Work is scheduled to start Tuesday to light up a busy – and too often dangerous – stretch of Niagara Falls Boulevard with the aim of improving safety for pedestrians and drivers alike.
The Town of Amherst is embarking on a $2.2 million project on the east side of Niagara Falls Boulevard that includes installing 104 streetlights between the I-290 ramps and Creekside Drive, said Amherst Supervisor Brian J. Kulpa.
Work will continue into December.
Right now, Kulpa said, the nighttime illumination along the boulevard comes from businesses and storefronts.
"So by December, a street that has no street lighting is going to be completely lit," Kulpa said.
Niagara Falls Boulevard is a state road, but the towns of Tonawanda and Amherst control the lighting, sidewalks and use of land. The Town of Tonawanda controls the west side and Amherst controls the east side.
In July, the state Department of Transportation released the recommendations of its study for a 6.5-mile stretch of Niagara Falls Boulevard. Officials in the two towns have raised safety concerns following the deaths of six pedestrians over the last six years.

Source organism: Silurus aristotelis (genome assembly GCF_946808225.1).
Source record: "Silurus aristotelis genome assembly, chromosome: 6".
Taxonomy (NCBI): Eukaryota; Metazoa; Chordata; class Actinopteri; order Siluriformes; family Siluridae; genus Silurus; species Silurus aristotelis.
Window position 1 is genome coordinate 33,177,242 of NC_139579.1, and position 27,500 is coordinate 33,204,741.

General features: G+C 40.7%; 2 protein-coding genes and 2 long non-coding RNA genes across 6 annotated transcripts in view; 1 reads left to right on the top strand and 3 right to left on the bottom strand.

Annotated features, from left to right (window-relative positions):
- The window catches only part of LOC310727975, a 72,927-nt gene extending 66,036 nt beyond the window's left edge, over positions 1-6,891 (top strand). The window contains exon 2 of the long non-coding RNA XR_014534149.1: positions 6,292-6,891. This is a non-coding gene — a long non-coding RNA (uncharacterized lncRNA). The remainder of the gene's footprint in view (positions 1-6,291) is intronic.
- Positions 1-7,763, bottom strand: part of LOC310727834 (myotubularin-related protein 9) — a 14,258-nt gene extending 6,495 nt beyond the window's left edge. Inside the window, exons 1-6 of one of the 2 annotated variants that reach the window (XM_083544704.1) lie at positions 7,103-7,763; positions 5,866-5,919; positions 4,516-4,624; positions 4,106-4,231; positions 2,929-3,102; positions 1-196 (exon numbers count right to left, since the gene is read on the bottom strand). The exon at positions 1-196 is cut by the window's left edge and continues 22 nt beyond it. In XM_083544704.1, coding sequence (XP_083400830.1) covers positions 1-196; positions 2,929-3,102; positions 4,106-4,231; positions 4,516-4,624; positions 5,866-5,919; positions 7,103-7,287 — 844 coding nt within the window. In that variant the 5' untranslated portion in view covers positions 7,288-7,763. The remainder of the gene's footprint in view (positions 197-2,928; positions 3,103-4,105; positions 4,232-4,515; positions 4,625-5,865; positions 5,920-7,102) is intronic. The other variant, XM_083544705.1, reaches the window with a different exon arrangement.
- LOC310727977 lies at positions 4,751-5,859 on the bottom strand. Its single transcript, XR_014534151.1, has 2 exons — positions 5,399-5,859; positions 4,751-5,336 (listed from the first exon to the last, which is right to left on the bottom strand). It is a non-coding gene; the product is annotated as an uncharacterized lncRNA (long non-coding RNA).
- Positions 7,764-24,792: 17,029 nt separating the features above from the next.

As a result, the state in 2020 is scheduled to start working on a variety of short-term fixes. The $2 million project could include relocating some bus stops, adding midstreet pedestrian islands, adjusting traffic signal timing and restricting right turns on red, among other suggestions from the study.
In the meantime, the two towns on either side of the boulevard are getting to work on their own.
A joint audit by the two municipalities found the road is too dark at night. Also, it takes too long for pedestrians to cross. And, there are too many driveways and highway off- and on-ramps that make it challenging for pedestrians.
One of the outcomes: installing dozens of new streetlights on both sides of the boulevard.
While Amherst gets going on the lighting project for its side of the boulevard, Tonawanda has an agreement with National Grid to fix lights atop of utility poles on its side, Kulpa said.
“I’m not just worried about pedestrians,” Kulpa said. “The bottom line is there’s something like 300 vehicle accidents a year on that road – 1,500 in five years’ time. We have to do what we can.”
Starting Tuesday, traffic heading north will encounter lane closures, specifically between the hours of 4 a.m. and noon, so motorists may run into some slowdowns.
"We’re going to need, pretty consistently, the lane next to the curb because they are installing pole foundations and putting in the power source for these lights," said Jeffrey S. Burroughs, Amherst's town engineer.